And this takes us to a question many students are too shy to ask…
What are the Seven Sisters Ivy League Pairs?
The different Seven Sisters schools are affiliated with different Ivy League schools, the very reasons why they were created. Some of the Seven Sisters schools are associated with non-Ivy League schools that are nonetheless prestigious, too. Some examples are Amherst College and MIT.
Having a college degree opens doors to more job opportunities and more stable careers. However, having a college degree earned from an Ivy League school can open even more doors.
It’s because of this why many students dream of going to the Ivy League. Unfortunately, for the majority of them, it will only remain as a dream. That’s because aside from the steep sticker prices, the Ivy League schools are also known for being selective — the majority of them have single-digit acceptance rates.
Luckily, there are many schools that are comparable to Ivy League schools. A lot of them have higher acceptance rates, too, which means higher chances of getting admitted into them.
Here’s a table of the Seven Sisters schools and their acceptance rates and the elite schools they are affiliated with:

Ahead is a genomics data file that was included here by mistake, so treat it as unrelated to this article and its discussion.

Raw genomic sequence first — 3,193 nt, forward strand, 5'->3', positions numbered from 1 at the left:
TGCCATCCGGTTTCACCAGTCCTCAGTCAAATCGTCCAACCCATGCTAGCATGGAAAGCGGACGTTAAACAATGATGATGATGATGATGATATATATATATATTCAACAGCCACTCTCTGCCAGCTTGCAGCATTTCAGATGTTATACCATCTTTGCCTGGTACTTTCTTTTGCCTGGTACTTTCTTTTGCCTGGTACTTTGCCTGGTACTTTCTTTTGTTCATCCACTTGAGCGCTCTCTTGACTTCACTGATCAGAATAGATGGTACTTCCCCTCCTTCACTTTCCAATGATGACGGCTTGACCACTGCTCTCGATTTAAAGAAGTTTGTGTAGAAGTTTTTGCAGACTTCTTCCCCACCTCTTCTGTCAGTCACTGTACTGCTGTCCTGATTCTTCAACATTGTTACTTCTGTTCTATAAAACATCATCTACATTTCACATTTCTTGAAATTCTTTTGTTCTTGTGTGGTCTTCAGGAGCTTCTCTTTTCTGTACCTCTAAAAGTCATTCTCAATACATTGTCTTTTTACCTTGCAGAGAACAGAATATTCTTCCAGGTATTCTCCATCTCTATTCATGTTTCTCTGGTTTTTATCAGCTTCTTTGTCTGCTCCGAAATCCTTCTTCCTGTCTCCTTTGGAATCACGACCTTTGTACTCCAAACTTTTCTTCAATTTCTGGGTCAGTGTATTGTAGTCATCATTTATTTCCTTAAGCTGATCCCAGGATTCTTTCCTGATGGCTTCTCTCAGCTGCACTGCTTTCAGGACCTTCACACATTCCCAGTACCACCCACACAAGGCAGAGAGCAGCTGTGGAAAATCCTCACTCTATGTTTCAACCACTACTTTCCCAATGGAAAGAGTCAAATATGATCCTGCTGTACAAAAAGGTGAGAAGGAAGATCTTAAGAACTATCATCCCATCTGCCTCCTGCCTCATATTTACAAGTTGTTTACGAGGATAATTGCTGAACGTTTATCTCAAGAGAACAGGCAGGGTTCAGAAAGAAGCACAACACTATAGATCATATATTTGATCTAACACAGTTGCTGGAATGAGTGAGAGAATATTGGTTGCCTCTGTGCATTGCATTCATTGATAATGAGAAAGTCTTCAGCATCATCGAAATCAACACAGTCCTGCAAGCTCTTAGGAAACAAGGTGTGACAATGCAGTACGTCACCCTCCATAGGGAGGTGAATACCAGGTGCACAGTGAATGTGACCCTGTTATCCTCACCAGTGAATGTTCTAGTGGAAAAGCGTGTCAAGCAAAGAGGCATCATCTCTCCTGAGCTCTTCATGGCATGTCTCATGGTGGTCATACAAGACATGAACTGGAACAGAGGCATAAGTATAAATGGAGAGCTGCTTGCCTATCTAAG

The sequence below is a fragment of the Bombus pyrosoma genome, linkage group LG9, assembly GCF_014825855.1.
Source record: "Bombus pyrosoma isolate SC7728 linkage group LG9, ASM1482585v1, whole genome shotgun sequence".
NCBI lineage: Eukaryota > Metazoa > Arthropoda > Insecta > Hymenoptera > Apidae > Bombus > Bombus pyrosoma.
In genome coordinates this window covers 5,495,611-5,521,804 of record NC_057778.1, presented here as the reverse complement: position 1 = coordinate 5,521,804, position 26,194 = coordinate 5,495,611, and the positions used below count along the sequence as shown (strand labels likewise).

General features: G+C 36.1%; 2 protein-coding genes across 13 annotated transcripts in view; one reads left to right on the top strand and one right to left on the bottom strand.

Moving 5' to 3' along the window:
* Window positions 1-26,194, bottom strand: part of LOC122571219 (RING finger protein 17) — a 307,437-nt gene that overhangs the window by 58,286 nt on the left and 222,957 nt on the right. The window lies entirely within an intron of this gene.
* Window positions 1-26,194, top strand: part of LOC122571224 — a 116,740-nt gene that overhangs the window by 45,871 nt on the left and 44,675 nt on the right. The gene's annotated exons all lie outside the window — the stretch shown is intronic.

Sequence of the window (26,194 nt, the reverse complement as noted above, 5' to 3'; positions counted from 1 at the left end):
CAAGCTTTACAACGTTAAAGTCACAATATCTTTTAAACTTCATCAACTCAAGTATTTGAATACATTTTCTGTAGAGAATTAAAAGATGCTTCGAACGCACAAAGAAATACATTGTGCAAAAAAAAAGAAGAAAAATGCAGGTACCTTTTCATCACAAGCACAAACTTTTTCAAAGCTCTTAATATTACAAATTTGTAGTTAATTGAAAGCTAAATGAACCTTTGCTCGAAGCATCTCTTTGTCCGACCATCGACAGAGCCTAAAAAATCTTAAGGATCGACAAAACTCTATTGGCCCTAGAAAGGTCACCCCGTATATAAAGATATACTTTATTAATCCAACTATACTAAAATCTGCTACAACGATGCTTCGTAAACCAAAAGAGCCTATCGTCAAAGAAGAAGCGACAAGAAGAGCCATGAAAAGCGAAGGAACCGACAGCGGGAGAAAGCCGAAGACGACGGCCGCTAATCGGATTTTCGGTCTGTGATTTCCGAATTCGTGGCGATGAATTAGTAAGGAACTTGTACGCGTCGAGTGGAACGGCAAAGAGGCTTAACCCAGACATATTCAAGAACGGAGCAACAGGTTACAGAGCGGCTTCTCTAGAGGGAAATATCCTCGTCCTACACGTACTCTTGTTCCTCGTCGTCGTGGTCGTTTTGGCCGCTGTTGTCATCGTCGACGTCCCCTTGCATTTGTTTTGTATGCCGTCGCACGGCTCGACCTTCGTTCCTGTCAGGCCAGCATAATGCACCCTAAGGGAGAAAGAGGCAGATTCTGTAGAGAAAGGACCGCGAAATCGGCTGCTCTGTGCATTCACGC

|SCHOOL NAME||ACCEPTANCE RATE||AFFILIATION|
|Barnard College||10.80%||Columbia University|
|Bryn Mawr College||33.20%||Princeton University, University of Pennsylvania, Haverford College|
|Mount Holyoke College||30.80%||Dartmouth College|
|Radcliffe College||2.40%||Harvard University|
|Smith College||32.50%||Amherst College|
|Vassar College||23.80%||Yale University|
|Wellesley College||21.60%||Harvard University, Massachusetts Institute of Technology (MIT)|
Now that you know which of the various Seven Sisters schools have some of the highest acceptance rates, you also already have an idea of which ones to apply to in order to have higher chances of getting an acceptance letter.
And this takes us to this very important application-related question…
How Can I Get Into a Seven Sisters School?
High GPA and test scores are important when applying to the Seven Sisters schools. A good recommendation letter is a must, too, especially one that highlights a student’s community contribution. Research is also essential since one will be asked for the reason for applying to a Seven Sister school.
Applying to any Seven Sisters school is just like applying to any other prestigious school.
Because the GPA is the most important part of a college application, yours need to be above-average.
As a general rule, you need to have a GPA of at least 3.81 before you can grab the attention of the Seven Sisters admissions officers. Take note that different Seven Sisters schools have different minimum GPA requirements.
Needless to say, you should have a high SAT or ACT score to get admitted into any of the member schools.